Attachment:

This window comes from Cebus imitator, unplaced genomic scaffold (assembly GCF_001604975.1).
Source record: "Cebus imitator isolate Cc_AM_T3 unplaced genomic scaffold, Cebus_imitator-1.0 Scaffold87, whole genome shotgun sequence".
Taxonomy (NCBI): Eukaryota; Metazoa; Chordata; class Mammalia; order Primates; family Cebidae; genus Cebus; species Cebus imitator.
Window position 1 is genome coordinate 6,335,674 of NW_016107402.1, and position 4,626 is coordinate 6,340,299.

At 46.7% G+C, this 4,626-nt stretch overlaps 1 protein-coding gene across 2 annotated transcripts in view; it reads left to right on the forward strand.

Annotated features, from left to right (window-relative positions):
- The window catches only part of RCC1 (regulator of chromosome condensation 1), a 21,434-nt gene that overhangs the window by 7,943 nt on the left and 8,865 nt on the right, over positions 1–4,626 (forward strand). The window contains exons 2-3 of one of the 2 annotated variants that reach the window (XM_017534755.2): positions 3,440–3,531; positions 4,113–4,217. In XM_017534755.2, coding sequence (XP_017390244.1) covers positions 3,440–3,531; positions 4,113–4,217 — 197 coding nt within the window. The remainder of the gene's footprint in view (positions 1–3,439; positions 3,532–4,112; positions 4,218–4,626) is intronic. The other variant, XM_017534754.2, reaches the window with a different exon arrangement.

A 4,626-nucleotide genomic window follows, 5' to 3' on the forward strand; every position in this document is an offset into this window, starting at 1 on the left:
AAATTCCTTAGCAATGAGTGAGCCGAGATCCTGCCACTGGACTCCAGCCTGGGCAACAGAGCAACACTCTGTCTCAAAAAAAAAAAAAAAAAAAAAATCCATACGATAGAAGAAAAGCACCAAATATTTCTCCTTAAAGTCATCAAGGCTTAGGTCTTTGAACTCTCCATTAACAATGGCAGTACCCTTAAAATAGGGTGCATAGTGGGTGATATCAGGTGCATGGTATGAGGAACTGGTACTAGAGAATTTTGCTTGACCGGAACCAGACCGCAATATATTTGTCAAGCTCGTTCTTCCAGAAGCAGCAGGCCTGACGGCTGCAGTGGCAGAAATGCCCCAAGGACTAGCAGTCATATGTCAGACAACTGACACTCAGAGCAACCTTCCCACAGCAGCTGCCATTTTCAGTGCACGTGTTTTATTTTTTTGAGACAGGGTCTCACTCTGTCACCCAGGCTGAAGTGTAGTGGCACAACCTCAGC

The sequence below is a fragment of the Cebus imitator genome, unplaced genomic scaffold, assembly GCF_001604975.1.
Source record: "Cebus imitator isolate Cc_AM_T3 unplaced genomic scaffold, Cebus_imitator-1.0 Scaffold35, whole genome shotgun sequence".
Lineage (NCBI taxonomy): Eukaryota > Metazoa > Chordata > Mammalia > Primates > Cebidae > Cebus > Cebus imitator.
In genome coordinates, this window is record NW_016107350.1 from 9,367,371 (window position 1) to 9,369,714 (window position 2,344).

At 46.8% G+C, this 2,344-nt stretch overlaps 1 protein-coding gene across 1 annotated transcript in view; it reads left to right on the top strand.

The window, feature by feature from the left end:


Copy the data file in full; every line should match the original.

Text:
This window comes from Cebus imitator, unplaced genomic scaffold (assembly GCF_001604975.1).
Source record: "Cebus imitator isolate Cc_AM_T3 unplaced genomic scaffold, Cebus_imitator-1.0 Scaffold87, whole genome shotgun sequence".
Taxonomy (NCBI): Eukaryota; Metazoa; Chordata; class Mammalia; order Primates; family Cebidae; genus Cebus; species Cebus imitator.
Window position 1 is genome coordinate 6,335,674 of NW_016107402.1, and position 4,626 is coordinate 6,340,299.

At 46.7% G+C, this 4,626-nt stretch overlaps 1 protein-coding gene across 2 annotated transcripts in view; it reads left to right on the forward strand.

Annotated features, from left to right (window-relative positions):
- The window catches only part of RCC1 (regulator of chromosome condensation 1), a 21,434-nt gene that overhangs the window by 7,943 nt on the left and 8,865 nt on the right, over positions 1–4,626 (forward strand). The window contains exons 2-3 of one of the 2 annotated variants that reach the window (XM_017534755.2): positions 3,440–3,531; positions 4,113–4,217. In XM_017534755.2, coding sequence (XP_017390244.1) covers positions 3,440–3,531; positions 4,113–4,217 — 197 coding nt within the window. The remainder of the gene's footprint in view (positions 1–3,439; positions 3,532–4,112; positions 4,218–4,626) is intronic. The other variant, XM_017534754.2, reaches the window with a different exon arrangement.

A 4,626-nucleotide genomic window follows, 5' to 3' on the forward strand; every position in this document is an offset into this window, starting at 1 on the left:
AAATTCCTTAGCAATGAGTGAGCCGAGATCCTGCCACTGGACTCCAGCCTGGGCAACAGAGCAACACTCTGTCTCAAAAAAAAAAAAAAAAAAAAAATCCATACGATAGAAGAAAAGCACCAAATATTTCTCCTTAAAGTCATCAAGGCTTAGGTCTTTGAACTCTCCATTAACAATGGCAGTACCCTTAAAATAGGGTGCATAGTGGGTGATATCAGGTGCATGGTATGAGGAACTGGTACTAGAGAATTTTGCTTGACCGGAACCAGACCGCAATATATTTGTCAAGCTCGTTCTTCCAGAAGCAGCAGGCCTGACGGCTGCAGTGGCAGAAATGCCCCAAGGACTAGCAGTCATATGTCAGACAACTGACACTCAGAGCAACCTTCCCACAGCAGCTGCCATTTTCAGTGCACGTGTTTTATTTTTTTGAGACAGGGTCTCACTCTGTCACCCAGGCTGAAGTGTAGTGGCACAACCTCAGC

The sequence below is a fragment of the Cebus imitator genome, unplaced genomic scaffold, assembly GCF_001604975.1.
Source record: "Cebus imitator isolate Cc_AM_T3 unplaced genomic scaffold, Cebus_imitator-1.0 Scaffold35, whole genome shotgun sequence".
Lineage (NCBI taxonomy): Eukaryota > Metazoa > Chordata > Mammalia > Primates > Cebidae > Cebus > Cebus imitator.
In genome coordinates, this window is record NW_016107350.1 from 9,367,371 (window position 1) to 9,369,714 (window position 2,344).

At 46.8% G+C, this 2,344-nt stretch overlaps 1 protein-coding gene across 1 annotated transcript in view; it reads left to right on the top strand.

The window, feature by feature from the left end: